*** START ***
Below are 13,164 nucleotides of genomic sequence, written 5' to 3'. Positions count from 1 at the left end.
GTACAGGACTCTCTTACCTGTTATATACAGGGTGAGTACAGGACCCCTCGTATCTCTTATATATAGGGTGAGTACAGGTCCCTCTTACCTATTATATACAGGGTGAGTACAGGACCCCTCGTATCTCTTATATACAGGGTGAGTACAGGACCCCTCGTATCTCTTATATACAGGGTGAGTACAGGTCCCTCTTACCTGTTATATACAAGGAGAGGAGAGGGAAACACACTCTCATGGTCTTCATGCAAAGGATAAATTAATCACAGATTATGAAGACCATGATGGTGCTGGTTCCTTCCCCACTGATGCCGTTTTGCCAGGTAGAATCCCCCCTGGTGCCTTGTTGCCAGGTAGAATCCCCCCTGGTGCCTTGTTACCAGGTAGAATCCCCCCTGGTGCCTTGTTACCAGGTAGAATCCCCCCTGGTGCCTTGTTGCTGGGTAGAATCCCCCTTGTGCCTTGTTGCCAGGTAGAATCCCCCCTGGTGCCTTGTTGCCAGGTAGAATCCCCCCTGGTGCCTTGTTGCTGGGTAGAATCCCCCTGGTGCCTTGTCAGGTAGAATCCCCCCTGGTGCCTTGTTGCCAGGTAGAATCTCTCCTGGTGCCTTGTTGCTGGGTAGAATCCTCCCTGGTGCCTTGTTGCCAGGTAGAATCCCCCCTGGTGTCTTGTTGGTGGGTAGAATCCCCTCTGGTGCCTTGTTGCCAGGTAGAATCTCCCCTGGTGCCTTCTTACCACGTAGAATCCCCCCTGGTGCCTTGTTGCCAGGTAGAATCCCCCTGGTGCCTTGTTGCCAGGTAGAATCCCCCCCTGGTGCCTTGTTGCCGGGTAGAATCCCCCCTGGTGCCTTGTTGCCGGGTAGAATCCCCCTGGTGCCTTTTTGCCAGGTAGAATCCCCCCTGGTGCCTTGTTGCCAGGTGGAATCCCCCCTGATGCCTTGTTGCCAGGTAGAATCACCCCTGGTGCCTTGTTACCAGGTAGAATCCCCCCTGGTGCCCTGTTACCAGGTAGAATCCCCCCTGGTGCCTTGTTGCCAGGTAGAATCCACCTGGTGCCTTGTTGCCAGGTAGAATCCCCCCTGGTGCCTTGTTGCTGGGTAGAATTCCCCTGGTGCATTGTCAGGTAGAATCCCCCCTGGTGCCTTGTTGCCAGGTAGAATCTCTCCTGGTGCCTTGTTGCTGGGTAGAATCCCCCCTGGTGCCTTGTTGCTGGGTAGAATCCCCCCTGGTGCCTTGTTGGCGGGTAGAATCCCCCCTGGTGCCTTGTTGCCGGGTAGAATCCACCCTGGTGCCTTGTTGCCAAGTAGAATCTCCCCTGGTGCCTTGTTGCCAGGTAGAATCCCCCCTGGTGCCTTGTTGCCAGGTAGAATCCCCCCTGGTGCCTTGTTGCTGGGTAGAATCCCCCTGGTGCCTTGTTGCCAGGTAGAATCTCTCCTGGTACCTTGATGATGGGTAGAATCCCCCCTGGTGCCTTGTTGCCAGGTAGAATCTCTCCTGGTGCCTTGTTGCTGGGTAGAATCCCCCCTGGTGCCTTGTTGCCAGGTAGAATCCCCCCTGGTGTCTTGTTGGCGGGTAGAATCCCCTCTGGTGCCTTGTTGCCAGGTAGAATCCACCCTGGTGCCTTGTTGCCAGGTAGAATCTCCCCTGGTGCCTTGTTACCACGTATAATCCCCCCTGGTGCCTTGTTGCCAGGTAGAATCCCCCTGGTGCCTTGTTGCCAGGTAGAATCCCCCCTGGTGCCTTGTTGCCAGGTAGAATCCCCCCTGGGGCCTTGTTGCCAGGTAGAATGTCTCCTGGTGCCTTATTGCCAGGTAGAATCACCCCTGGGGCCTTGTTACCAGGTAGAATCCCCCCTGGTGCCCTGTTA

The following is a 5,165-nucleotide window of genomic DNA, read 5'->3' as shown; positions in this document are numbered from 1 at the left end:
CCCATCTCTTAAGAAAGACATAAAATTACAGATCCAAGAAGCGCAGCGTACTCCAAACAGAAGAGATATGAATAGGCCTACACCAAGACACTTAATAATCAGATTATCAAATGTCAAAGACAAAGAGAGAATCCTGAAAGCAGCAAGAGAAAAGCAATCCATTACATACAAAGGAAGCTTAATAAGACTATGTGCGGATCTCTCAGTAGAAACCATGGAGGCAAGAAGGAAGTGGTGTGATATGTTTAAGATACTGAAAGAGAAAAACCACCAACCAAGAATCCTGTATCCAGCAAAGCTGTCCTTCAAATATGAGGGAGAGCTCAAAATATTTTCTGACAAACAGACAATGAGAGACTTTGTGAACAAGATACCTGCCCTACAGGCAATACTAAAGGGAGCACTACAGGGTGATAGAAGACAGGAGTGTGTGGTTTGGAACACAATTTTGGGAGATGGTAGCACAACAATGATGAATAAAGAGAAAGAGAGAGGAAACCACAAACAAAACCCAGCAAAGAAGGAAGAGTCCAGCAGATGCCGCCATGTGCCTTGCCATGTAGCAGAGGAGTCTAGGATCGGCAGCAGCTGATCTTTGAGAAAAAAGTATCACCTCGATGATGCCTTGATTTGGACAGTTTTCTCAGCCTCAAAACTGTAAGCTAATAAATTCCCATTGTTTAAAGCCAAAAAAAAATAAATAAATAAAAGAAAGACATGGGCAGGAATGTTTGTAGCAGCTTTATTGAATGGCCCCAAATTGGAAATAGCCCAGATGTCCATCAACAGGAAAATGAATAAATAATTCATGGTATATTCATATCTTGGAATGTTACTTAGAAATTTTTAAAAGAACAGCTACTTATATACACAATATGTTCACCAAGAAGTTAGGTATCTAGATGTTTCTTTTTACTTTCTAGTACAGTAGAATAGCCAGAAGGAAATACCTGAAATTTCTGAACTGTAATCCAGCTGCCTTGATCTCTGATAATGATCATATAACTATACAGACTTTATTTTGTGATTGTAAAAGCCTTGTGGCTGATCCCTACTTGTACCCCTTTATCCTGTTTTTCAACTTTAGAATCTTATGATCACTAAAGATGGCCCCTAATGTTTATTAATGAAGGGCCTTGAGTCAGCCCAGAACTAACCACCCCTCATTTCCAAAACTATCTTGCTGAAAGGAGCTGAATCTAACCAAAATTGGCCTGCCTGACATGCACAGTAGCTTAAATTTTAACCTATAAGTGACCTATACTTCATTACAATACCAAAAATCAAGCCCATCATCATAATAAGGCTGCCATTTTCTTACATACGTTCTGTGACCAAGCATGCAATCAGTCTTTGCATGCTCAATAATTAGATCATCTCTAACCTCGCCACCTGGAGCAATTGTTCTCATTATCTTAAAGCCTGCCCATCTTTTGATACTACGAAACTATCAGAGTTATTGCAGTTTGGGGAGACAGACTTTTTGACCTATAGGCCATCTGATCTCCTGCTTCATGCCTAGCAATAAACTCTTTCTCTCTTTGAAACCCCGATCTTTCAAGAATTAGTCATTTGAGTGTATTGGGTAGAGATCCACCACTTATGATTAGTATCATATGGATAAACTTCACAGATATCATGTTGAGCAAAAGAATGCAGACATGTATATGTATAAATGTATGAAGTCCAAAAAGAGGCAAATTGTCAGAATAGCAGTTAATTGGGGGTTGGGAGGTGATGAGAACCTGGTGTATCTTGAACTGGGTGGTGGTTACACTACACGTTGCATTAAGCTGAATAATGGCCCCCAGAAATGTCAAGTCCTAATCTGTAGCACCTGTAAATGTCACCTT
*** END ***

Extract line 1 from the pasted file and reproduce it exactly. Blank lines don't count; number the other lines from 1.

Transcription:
Below are 13,164 nucleotides of genomic sequence, written 5' to 3'. Positions count from 1 at the left end.